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Cedars-Sinai Open Doors Art Exhibition  
By Devyn Bakewell, Staff Writer  
Published May 5, 2022

 

 

Nicole Mitchell viewing art painting Fist 38 by Forrest Kirk wearing a mask

On April 27th, 2022, Vice-Chair of the Smithsonian Art Museum, Robert C. Davidson Jr., led a virtual panel discussion called Open Doors: A Conversation of the Healing Power of Diversity in Art.  

 Revealing work from over two dozen Black artists, this exhibition is a timeless cross-generational project that shows a variety of contexts, both, socially and aesthetically. 

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 The purpose of this panel was to commemorate Cedars-Sinai’s new art exhibition dedicated to showcasing Black artists. For generations, artists have referred to the work of their predecessors to serve as a blueprint guiding them toward new possibilities. 

KC Miller viewing art painting Street Car Line by Phoebe Beasley wearing a mask

 The idea for Open Doors began when Anne Burford-Johnson walked the halls of the Plaza Level while waiting for husband Chas F. Johnson (Executive Producer of CBS’ “NCIS”) to finish a procedure. Anne found solace in admiring the works of famous artists such as Pablo Picasso and Andy Warhol, however, she noticed something. While this art was beautiful, she didn’t see herself, or anyone that looked like her, in them.  

 “I noticed there was very little or no representation of my culture as an African-American in the art,” shared Burford-Johnson. “After I returned home and my husband was well, I [knew] I wanted to give back in some way. [So] I said, ‘Let’s will our art to Cedars-Sinai.”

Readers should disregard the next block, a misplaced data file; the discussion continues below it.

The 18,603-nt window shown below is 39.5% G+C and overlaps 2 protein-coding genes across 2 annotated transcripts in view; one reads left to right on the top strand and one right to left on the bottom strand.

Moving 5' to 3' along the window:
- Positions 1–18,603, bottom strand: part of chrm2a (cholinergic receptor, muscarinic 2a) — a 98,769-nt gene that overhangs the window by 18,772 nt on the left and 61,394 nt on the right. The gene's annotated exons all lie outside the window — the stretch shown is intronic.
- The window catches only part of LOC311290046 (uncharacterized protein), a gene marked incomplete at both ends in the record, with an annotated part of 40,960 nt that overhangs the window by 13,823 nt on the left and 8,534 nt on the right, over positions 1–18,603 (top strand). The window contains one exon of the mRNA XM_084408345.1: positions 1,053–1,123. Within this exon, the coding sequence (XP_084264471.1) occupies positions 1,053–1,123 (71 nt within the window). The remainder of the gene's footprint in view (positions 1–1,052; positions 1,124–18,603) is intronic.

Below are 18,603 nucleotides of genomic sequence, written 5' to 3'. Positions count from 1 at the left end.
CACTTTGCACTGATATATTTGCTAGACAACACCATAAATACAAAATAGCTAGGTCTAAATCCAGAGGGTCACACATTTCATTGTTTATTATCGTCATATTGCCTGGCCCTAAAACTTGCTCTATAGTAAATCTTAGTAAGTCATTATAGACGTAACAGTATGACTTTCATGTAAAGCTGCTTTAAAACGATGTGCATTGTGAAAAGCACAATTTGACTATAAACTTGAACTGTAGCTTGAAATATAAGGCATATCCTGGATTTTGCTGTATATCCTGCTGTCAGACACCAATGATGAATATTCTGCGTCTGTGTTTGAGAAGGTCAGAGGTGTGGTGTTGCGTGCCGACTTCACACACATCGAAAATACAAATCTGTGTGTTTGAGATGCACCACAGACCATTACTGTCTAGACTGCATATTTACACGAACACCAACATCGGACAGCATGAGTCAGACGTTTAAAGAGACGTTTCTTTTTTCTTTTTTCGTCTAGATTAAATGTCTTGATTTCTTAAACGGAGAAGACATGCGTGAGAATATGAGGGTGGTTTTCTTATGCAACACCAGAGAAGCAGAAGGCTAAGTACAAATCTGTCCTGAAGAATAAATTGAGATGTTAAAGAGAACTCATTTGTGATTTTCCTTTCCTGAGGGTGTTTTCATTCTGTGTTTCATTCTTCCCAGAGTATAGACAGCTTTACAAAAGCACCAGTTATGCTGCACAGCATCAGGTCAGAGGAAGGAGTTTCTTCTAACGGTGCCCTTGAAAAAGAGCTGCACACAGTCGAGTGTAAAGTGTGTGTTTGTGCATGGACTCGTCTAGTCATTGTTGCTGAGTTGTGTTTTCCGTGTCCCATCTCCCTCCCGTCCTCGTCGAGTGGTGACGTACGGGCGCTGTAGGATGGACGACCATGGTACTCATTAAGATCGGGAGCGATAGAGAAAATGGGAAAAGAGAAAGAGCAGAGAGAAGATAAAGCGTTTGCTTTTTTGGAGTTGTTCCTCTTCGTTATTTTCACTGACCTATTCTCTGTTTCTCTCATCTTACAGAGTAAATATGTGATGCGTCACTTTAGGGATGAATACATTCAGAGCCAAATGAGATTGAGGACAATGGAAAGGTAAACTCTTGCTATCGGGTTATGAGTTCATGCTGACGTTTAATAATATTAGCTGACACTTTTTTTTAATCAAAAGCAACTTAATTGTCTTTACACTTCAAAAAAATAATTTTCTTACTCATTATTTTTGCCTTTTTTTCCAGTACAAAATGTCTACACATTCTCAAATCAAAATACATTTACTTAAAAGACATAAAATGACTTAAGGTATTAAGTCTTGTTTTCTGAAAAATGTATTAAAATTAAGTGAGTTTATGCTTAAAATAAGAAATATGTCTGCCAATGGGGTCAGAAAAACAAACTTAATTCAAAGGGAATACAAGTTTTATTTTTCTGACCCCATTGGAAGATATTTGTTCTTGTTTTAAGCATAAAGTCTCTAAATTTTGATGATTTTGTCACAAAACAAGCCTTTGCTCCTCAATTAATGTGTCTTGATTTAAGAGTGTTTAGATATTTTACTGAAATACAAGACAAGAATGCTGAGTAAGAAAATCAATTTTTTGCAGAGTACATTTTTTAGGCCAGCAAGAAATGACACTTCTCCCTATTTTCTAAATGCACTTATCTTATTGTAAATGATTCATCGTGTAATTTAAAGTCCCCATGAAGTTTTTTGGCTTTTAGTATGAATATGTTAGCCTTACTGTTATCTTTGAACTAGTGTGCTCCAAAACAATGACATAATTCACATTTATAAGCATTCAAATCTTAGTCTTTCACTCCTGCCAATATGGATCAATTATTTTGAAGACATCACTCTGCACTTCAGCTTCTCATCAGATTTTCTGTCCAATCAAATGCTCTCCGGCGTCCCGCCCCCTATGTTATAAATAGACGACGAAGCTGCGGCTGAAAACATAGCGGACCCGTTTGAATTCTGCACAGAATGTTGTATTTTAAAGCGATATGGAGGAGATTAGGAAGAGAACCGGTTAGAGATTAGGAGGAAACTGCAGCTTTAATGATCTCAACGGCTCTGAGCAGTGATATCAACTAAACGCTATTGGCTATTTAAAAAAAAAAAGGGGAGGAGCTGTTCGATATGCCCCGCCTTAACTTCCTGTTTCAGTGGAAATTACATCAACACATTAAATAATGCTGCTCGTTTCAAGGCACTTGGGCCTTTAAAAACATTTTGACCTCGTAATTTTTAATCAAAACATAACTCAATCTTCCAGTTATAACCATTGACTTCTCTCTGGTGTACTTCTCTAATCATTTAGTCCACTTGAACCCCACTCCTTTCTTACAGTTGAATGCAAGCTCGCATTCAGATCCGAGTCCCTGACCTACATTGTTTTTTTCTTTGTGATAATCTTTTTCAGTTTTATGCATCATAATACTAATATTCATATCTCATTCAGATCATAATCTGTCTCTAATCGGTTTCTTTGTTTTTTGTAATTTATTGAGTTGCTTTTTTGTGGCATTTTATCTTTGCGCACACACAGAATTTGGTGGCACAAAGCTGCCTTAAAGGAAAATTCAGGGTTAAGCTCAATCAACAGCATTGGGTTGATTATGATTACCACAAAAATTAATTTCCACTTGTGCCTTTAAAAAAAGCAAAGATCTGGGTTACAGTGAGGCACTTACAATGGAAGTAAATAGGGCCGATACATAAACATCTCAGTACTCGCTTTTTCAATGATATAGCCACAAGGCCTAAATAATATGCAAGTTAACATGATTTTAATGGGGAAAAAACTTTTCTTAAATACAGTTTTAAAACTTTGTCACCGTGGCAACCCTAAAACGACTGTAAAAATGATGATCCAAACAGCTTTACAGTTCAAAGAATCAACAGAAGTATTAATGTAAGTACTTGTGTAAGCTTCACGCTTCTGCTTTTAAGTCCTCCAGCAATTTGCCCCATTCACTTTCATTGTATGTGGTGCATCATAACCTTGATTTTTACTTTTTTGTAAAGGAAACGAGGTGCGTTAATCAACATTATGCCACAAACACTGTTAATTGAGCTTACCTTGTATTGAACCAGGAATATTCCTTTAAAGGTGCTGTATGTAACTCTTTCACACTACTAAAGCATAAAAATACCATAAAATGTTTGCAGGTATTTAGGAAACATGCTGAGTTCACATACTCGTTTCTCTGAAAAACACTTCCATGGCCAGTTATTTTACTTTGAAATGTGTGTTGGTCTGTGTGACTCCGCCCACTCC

The Johnsons are proud of their art collection, which has art that spans over forty years. Because of them, Cedars-Sinai is able to display Phoebe Beasley’s Streetcar Line in their medical center. Other art donations came from members of The Brain Trust of Cedars-Sinai, an organization led by professor and chair of the Department of Neurosurgery, Keith Black, MD, dedicated to providing philanthropic research.   

(Courtesy)

 Portrayals of Black life and history showcase the breadth, the multidimensionality, and the wholeness of Black life, past and present. The exhibit highlights a spectrum of artists within various generations, showcasing the diversity within the Black community while serving as the visual reclamation of Black history.  

 “We aim to celebrate past artists that have opened doors while amplifying the present artists that push their vision and values forward. We hope for this exhibition to serve as an entry point to shift how to engage in the world around us and enlighten and inspire viewers of all backgrounds,” said a representative from Cedars-Sinai.  

“This exhibition is an important entry point dialogue at Cedars-Sinai,” Nicole M. Michell, Chief Diversity and Inclusion Officer said. “The portrayal of the Black experience from the spectrum of artists represented will shift how we think about the healing impact of art. It’s a pathway to engaging in the world around us.”  

K.C Miller, Senior Principle Gifts Officer at Cedars-Sinai, who assisted in securing the donations and loaned art stated that Open Doors is “a true win for the organization.”  

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The Open Doors exhibit will be up until August 2022. You can see this exhibit at Cedars-Sinai Medical Center (8700 Beverly Blvd. #2900A, Los Angeles, CA 90048) at the South Tower, Plaza Level, adjacent to the Plaza Café.  

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